Gary Bevirt’s great-greatgrandfather left a priceless gem for his family — a soldier’s diary from the Civil War.
William Jefferson Adams enlisted in the Union army in 1861 at age 17 and served until the war ended in 1865. Although the actual diary remains safe with Bevirt’s parents in Illinois, imagery pours off every photocopied page in the guise of Adams’ cursive handwriting.
Bevirt likes looking through this little window to the past, following Adams’ route as he chronicled his travels through several towns, cities and states.
"This is in his own hand, something that nobody has tainted or changed. He was there. He wrote these things down," said Bevirt of Scottsdale. "It’s like having a videotape of the event."
The diary mainly recalls battles and hardships endured by the Union Army. While Adams did not explain much about his emotional state, his diary tells of crossing rivers in rickety boats, foraging in forests for food, marching up to 33 miles a day and skirmishing with the enemy Confederate rebels.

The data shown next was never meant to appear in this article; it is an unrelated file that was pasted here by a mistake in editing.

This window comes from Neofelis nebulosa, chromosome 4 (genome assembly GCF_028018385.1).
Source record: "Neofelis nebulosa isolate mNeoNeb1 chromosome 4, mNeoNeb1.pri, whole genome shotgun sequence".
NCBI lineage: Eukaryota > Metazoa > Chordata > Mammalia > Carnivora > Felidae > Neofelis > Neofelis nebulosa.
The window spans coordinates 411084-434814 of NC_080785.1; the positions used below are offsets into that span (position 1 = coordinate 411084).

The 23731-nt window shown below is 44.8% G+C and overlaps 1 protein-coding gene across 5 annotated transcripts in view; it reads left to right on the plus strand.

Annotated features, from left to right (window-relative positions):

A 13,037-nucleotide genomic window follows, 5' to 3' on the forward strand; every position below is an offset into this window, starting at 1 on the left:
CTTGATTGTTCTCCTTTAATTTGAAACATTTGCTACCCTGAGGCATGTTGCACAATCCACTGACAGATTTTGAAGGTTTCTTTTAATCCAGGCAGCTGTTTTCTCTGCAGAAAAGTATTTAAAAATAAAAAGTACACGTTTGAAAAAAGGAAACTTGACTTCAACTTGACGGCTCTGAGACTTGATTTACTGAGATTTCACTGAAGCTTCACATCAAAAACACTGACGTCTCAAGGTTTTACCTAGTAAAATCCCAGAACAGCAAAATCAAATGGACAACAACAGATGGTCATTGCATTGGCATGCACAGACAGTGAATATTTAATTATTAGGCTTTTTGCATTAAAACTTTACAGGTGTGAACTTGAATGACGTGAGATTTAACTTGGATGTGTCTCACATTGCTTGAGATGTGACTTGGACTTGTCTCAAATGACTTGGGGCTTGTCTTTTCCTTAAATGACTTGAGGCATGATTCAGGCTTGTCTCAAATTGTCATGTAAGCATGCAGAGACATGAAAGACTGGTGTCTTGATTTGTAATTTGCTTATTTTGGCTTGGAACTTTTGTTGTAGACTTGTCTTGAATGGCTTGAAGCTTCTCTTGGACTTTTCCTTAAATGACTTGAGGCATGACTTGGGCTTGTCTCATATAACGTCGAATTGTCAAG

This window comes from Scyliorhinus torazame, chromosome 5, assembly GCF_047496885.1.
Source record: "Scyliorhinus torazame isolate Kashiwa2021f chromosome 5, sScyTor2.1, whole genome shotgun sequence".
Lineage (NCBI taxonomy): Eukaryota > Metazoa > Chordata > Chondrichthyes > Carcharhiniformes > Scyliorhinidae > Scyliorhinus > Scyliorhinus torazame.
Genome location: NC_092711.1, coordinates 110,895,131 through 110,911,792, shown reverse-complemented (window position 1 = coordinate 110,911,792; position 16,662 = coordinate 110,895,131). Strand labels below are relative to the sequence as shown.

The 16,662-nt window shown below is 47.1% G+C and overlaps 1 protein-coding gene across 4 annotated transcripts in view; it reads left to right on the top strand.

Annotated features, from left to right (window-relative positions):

"When we did attempt to lay down," one excerpt reads from Feb. 14, 1862, "our blankets would freeze to the ground, as it was snowing and hailing."
When granted a 30-day furlough from duty, Adams wrote about returning home to Centralia, Ill., to see his father at the kitchen table reading a newspaper — and finding Adams’ name among the dead. Upon seeing him at the door, his mother "concluded that she had come in contact with a ghost."
"The best joke of all," he writes in late 1864, came when an old black man rushed to the side of the road as Adams’ unit marched by, asking at the top of his lungs where "Massa Lincoln" was.
Some soldiers patted their tall captain on the back and said, "Here he is."
The man then "sprang at the Captain, got hold of him and exclaimed, ‘God bless you Massa Lincoln’ ," Adams explained, with the man adding that he had been praying to see Lincoln for a long time.
Bevirt enjoys having the diary when an occasion calls for explaining some of the real life behind the war.
"I have two daughters, and whenever they’re studying the Civil War, I have come in and given tidbits," he said. "Some of these things you don’t hear about."